enabling concurrent communication over one third of an available frequency band on adjacent links in an outermost of said tiers during backhaul transmissions; and
enabling communication on all of said available frequency band on links within all other said tiers during said backhaul transmissions.
64. The method according to
creating sectorization of transmission from each said node for concurrent transmission in three directions over one third of available bandwidth during backhaul transmissions.
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forming said antenna arrangement of three directional antennas; and
said step of creating sectorization includes mounting said antennas such that each antenna is aimed in a different direction.
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forming said antenna arrangement of a plurality of omni-directional antennas; and
said step of creating sectorization includes implementing beam forming techniques to form several beams, each said beam comprising transmissions from a selected group of antennas directed to a selected sector.
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geographically separating said backhaul links;
providing directional beams from each node;
receiving, in said feeder, interference measurements from said links; and
centrally managing, in said feeder, the cluster in accordance with said interference measurements; and
deploying said nodes below roof-top level.
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80. A mobile broadband wireless access point unit comprising:
one RF (Radio Frequency) transceiver for transmitting and receiving both mobile broadband wireless access and mobile broadband wireless backhaul communications;
a modem coupled to said transceiver;
a plurality of antennas coupled to said modem; and
one controller for controlling said RF transceiver, said modem and said antennas for both said wireless access and wireless backhaul communications.
81. The access point according to
a housing adapted and configured to hold said transceiver, said modem and said controller;
said antennas being mounted on said housing; and
a system-on-chip mounted in said housing, said system-on-chip including said controller.
This application claims the benefit of Provisional Application Nos. 60/830,727 filed Jul. 13, 2006, No. 60/843,183 filed Sep. 8, 2006, and No. 60/843,079 filed Sep. 8, 2006.
The present invention relates to communications networks, in general and, in particular, to WiMAX communication systems.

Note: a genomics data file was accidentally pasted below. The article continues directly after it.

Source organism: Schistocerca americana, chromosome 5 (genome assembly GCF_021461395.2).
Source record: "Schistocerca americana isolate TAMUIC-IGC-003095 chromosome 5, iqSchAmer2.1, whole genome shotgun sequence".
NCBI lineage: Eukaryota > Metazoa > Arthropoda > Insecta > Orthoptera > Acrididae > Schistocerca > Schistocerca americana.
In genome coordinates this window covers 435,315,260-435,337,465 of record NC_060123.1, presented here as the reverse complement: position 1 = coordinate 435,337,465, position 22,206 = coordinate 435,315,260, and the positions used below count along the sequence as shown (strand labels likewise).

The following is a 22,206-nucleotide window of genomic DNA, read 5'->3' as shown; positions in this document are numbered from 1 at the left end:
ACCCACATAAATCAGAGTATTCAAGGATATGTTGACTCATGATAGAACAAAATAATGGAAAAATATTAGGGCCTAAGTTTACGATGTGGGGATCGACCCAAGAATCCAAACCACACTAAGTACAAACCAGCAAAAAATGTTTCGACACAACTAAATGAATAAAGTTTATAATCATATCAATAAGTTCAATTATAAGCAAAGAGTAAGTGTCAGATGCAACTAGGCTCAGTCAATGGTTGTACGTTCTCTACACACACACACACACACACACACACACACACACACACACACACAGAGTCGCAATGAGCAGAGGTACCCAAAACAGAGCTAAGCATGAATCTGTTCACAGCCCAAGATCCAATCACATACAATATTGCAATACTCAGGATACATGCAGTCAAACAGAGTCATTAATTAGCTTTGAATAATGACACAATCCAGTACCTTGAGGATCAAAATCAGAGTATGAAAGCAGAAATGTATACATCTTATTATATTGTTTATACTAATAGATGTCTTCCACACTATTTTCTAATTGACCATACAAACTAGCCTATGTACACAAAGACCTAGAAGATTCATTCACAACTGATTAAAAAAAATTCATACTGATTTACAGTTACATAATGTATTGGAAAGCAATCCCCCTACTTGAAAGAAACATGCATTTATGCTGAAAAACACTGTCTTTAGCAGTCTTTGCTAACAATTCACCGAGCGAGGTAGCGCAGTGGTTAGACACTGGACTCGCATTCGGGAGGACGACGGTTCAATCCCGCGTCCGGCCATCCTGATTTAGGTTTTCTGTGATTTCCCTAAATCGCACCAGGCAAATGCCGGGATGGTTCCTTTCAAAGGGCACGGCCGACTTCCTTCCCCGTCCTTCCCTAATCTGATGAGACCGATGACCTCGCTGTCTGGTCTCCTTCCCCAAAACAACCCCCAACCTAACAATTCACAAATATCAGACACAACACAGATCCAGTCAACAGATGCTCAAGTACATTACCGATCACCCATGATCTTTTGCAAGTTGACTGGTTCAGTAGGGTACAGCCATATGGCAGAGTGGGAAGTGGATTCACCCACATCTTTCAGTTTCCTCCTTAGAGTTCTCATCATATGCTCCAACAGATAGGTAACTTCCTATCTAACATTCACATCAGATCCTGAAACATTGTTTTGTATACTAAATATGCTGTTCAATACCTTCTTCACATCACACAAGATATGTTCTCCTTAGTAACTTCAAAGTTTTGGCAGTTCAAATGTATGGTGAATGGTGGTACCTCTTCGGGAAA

Broadband wireless is expected to be one of the main drivers of the telecommunications industry. There is a substantial increase in demand for broadband connectivity, with personal broadband being the key growth engine for mobile wireless broadband networks.
Communication in such networks is generally divided between access and backhaul. An access network is the air interface network providing traffic communication between mobile terminals (subscribers) and their associated access points (base stations), while a backhaul network is the air interface network providing traffic communication between the various base stations and a core network. The networks may be arranged to transfer data alone, as in Wi-Fi networks, or may be arranged for triple play services (video, audio and data), typically WiMAX (or other competitive technology, such as 3GPP-LTE). In conventional systems, the access network and the backhaul network each require their own separate transmission equipment, antennas, etc, at great cost to the operator.
One example of a conventional backhaul network is connecting wireless base stations to corresponding core mobile networks (ASN GateWay, AAA servers, etc). The choice of backhaul technology must take into account such parameters as capacity, cost and coverage. Base station backhaul typically is performed via wired infrastructure (e.g., E1/T1 leased lines), or via wireless Point-to-point (PTP) microwave links to each base station, which is expensive to deploy (equipment and installation). In particular, due to the direct, uninterrupted line-of-sight requirements of the wireless backhaul equipment, the backhaul components of conventional base stations require strategic deployment location on high and expensive towers.